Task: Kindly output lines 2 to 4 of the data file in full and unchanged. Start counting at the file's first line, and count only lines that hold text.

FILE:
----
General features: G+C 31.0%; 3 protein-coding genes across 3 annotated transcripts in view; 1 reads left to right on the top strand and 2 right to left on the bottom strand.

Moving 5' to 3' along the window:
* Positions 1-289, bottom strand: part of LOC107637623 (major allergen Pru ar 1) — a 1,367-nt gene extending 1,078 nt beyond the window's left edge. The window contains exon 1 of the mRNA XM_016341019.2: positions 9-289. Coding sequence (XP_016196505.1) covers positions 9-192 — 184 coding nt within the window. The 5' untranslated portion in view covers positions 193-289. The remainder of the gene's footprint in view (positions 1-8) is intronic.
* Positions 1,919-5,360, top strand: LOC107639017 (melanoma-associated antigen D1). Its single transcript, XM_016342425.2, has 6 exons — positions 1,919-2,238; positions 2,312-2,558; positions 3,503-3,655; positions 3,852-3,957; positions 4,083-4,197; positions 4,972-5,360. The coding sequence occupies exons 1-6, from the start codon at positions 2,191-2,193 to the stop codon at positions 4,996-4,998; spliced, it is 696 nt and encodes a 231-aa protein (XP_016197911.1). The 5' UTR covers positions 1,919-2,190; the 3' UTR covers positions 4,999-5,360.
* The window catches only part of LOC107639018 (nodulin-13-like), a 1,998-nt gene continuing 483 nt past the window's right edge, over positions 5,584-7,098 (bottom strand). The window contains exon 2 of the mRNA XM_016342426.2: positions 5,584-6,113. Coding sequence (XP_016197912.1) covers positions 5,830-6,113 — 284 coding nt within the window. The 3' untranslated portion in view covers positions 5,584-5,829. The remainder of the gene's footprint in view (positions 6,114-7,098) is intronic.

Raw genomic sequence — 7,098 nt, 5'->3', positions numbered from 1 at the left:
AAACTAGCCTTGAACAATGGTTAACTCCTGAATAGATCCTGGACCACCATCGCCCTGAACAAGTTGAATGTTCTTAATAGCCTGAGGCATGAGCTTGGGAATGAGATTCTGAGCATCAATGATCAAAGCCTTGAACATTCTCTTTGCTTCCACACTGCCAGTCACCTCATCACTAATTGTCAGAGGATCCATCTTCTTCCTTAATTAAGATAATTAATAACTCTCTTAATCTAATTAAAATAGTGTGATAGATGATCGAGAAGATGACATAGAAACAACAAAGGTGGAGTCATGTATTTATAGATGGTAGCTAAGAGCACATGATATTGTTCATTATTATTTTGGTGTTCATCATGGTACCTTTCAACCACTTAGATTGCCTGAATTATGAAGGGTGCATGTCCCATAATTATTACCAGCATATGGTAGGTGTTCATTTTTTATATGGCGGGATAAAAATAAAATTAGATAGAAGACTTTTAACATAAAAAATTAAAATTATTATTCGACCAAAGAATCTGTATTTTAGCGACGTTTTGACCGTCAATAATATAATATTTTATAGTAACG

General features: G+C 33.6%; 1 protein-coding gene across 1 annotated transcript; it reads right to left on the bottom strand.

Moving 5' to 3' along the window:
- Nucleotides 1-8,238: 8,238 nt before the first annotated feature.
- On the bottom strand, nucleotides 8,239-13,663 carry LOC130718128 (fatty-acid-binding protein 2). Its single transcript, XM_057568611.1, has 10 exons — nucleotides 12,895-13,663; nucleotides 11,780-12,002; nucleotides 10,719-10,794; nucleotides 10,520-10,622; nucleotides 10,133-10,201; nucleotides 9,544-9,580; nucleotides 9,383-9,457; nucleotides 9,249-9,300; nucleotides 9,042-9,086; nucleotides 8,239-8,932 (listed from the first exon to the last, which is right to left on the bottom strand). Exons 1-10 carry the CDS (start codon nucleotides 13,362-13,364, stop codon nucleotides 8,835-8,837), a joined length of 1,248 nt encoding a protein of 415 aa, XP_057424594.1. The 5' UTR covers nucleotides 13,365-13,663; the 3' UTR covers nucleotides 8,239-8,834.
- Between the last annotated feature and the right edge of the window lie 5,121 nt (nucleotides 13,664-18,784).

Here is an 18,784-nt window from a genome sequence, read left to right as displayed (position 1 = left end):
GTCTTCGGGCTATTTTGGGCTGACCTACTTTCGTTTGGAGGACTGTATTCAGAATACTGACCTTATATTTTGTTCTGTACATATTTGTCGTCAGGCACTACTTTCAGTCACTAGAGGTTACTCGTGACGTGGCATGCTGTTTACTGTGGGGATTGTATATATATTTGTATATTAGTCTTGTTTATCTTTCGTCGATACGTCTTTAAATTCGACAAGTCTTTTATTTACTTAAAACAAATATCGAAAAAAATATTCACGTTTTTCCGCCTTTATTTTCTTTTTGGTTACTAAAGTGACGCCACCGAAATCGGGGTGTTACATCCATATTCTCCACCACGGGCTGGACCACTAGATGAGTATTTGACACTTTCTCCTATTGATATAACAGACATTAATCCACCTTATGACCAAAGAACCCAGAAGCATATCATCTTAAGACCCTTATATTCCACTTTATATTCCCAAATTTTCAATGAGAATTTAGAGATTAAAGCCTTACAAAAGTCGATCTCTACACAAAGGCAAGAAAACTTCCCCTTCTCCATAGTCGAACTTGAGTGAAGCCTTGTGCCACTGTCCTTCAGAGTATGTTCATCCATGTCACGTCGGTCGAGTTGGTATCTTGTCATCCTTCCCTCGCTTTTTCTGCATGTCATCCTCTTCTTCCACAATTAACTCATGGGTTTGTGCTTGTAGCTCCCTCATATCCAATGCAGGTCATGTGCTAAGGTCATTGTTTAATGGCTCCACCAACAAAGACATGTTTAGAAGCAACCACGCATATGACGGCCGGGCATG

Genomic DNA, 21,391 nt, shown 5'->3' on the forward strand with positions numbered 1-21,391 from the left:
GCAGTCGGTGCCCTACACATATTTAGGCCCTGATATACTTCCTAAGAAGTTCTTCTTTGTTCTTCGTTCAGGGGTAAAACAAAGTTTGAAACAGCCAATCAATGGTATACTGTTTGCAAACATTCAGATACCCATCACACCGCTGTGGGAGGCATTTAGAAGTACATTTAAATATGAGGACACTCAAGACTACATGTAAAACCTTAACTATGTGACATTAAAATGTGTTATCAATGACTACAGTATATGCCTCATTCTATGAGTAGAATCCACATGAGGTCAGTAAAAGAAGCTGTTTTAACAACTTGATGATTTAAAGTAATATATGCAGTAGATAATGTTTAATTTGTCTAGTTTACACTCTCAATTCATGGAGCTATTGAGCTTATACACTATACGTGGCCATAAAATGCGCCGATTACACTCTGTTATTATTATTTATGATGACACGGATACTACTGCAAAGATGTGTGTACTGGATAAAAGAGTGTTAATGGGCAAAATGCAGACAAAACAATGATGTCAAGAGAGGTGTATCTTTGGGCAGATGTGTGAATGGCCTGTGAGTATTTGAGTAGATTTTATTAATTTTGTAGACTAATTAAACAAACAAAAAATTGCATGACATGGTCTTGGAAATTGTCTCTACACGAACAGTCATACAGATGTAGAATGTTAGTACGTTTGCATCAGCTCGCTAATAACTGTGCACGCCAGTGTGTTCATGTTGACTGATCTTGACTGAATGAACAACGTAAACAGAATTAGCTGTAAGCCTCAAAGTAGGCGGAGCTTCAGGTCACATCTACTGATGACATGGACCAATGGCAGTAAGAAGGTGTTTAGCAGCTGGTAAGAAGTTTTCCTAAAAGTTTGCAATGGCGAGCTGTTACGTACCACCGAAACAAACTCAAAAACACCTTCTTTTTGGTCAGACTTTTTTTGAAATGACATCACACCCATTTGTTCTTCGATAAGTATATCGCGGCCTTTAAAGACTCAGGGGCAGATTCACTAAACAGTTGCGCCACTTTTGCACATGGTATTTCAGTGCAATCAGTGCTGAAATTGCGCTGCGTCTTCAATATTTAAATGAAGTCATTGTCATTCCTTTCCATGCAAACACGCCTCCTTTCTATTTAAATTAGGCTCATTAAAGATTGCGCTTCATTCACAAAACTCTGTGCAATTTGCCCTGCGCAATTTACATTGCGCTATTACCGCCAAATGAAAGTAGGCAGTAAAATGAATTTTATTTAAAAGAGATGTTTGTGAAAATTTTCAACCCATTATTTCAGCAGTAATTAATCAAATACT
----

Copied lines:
Moving 5' to 3' along the window:
* Positions 1-289, bottom strand: part of LOC107637623 (major allergen Pru ar 1) — a 1,367-nt gene extending 1,078 nt beyond the window's left edge. The window contains exon 1 of the mRNA XM_016341019.2: positions 9-289. Coding sequence (XP_016196505.1) covers positions 9-192 — 184 coding nt within the window. The 5' untranslated portion in view covers positions 193-289. The remainder of the gene's footprint in view (positions 1-8) is intronic.
* Positions 1,919-5,360, top strand: LOC107639017 (melanoma-associated antigen D1). Its single transcript, XM_016342425.2, has 6 exons — positions 1,919-2,238; positions 2,312-2,558; positions 3,503-3,655; positions 3,852-3,957; positions 4,083-4,197; positions 4,972-5,360. The coding sequence occupies exons 1-6, from the start codon at positions 2,191-2,193 to the stop codon at positions 4,996-4,998; spliced, it is 696 nt and encodes a 231-aa protein (XP_016197911.1). The 5' UTR covers positions 1,919-2,190; the 3' UTR covers positions 4,999-5,360.